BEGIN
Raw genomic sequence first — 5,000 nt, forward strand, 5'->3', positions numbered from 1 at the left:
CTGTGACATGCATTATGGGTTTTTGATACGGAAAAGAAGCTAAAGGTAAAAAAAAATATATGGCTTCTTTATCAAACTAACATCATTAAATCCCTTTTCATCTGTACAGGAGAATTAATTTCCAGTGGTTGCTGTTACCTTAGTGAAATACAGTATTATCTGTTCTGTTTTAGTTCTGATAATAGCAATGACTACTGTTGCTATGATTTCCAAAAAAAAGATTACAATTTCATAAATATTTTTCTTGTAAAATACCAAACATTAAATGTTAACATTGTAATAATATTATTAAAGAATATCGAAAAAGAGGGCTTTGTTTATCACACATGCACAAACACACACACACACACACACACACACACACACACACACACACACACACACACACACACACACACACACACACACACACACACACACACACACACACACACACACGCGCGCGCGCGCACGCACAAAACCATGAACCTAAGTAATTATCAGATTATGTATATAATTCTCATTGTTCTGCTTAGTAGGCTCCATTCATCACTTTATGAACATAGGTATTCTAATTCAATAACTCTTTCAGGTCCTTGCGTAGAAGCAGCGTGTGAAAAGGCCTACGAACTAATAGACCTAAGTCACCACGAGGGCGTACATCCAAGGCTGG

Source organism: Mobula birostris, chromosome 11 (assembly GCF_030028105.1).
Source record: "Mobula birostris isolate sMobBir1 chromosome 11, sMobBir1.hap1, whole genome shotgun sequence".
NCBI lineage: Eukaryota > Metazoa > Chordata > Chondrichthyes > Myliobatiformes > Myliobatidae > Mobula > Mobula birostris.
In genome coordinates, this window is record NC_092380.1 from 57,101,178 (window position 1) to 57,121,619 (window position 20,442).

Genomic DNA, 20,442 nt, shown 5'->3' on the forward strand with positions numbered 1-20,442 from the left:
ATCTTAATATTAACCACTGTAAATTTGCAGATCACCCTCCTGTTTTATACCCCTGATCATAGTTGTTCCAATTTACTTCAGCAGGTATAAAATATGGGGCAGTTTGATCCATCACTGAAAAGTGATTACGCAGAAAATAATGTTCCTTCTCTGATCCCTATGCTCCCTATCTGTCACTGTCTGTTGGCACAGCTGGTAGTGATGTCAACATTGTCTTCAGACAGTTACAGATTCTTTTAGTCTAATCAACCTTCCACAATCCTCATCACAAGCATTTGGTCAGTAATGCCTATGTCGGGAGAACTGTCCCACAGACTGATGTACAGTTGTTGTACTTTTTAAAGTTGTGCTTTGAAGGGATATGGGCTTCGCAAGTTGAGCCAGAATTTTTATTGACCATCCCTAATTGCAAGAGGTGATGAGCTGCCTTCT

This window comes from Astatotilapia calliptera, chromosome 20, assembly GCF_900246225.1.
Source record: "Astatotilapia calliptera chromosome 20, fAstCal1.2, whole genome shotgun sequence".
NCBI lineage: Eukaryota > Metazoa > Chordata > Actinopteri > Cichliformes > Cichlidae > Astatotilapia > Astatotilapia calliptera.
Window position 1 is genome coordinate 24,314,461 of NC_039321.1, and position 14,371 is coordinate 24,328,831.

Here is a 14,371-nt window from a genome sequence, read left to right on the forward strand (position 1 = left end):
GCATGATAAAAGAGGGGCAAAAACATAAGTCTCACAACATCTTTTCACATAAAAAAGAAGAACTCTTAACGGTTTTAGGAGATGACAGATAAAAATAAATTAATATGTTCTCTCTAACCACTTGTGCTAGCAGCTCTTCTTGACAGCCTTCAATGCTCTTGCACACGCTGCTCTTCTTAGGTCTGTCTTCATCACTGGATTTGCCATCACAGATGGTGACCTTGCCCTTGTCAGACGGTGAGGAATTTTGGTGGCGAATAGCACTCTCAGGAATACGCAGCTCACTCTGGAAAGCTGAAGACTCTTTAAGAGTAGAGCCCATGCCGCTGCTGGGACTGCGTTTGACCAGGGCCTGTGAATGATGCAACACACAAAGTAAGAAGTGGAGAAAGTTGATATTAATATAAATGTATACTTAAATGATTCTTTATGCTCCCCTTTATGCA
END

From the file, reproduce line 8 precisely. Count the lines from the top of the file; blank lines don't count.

ATCTTAATATTAACCACTGTAAATTTGCAGATCACCCTCCTGTTTTATACCCCTGATCATAGTTGTTCCAATTTACTTCAGCAGGTATAAAATATGGGGCAGTTTGATCCATCACTGAAAAGTGATTACGCAGAAAATAATGTTCCTTCTCTGATCCCTATGCTCCCTATCTGTCACTGTCTGTTGGCACAGCTGGTAGTGATGTCAACATTGTCTTCAGACAGTTACAGATTCTTTTAGTCTAATCAACCTTCCACAATCCTCATCACAAGCATTTGGTCAGTAATGCCTATGTCGGGAGAACTGTCCCACAGACTGATGTACAGTTGTTGTACTTTTTAAAGTTGTGCTTTGAAGGGATATGGGCTTCGCAAGTTGAGCCAGAATTTTTATTGACCATCCCTAATTGCAAGAGGTGATGAGCTGCCTTCT